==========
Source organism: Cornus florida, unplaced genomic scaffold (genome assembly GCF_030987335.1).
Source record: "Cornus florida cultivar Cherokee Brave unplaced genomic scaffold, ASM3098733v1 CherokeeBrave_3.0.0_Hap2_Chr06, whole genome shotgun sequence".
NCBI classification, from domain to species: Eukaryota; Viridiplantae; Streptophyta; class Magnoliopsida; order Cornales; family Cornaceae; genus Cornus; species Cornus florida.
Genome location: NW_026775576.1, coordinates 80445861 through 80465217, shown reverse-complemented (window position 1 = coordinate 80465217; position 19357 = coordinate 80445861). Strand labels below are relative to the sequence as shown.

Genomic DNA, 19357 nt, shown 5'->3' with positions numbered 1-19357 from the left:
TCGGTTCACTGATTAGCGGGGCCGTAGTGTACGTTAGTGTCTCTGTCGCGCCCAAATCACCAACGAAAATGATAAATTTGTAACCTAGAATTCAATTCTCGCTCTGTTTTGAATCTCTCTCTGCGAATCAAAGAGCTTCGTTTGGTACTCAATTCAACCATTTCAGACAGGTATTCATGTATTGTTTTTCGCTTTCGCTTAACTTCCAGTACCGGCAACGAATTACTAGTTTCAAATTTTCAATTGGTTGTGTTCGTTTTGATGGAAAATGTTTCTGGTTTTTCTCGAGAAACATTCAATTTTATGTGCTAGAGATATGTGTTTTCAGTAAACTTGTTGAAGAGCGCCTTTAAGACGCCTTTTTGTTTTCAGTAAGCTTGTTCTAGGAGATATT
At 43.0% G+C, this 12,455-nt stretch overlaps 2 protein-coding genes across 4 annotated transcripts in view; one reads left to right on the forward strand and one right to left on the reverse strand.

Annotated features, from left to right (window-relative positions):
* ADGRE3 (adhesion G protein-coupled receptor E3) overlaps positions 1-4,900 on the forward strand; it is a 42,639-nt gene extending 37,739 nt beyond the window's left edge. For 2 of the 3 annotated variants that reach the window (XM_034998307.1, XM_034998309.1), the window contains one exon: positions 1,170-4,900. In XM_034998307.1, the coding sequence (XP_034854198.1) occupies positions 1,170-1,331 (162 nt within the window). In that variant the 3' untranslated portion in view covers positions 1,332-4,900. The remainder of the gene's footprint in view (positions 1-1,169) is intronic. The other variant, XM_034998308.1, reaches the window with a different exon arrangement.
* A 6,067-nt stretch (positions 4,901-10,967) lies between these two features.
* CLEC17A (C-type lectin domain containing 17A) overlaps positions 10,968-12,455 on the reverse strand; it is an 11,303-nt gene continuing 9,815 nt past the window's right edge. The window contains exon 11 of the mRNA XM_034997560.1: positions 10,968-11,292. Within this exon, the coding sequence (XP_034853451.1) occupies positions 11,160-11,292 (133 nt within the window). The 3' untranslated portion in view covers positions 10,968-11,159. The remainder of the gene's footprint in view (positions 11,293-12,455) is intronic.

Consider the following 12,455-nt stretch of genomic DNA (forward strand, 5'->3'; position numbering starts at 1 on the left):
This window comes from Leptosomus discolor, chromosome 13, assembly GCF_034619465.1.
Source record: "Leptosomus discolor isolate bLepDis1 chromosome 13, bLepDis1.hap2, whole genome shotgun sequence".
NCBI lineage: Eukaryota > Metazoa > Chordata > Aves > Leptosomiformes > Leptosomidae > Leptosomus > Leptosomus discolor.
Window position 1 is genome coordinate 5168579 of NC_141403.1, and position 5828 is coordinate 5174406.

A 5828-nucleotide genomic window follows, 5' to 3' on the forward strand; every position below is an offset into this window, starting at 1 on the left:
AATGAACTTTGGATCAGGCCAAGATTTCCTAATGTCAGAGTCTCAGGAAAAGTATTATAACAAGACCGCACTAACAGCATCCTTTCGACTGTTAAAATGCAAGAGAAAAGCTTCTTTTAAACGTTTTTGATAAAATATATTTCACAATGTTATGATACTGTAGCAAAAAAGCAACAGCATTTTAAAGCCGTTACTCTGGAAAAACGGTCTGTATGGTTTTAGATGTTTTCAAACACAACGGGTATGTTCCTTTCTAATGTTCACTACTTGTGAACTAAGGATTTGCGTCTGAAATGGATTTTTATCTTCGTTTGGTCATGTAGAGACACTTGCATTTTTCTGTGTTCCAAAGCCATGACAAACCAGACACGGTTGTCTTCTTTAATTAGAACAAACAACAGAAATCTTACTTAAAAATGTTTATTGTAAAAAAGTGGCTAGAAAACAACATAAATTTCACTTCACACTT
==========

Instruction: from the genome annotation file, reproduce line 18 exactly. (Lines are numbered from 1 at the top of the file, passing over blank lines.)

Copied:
AATGAACTTTGGATCAGGCCAAGATTTCCTAATGTCAGAGTCTCAGGAAAAGTATTATAACAAGACCGCACTAACAGCATCCTTTCGACTGTTAAAATGCAAGAGAAAAGCTTCTTTTAAACGTTTTTGATAAAATATATTTCACAATGTTATGATACTGTAGCAAAAAAGCAACAGCATTTTAAAGCCGTTACTCTGGAAAAACGGTCTGTATGGTTTTAGATGTTTTCAAACACAACGGGTATGTTCCTTTCTAATGTTCACTACTTGTGAACTAAGGATTTGCGTCTGAAATGGATTTTTATCTTCGTTTGGTCATGTAGAGACACTTGCATTTTTCTGTGTTCCAAAGCCATGACAAACCAGACACGGTTGTCTTCTTTAATTAGAACAAACAACAGAAATCTTACTTAAAAATGTTTATTGTAAAAAAGTGGCTAGAAAACAACATAAATTTCACTTCACACTT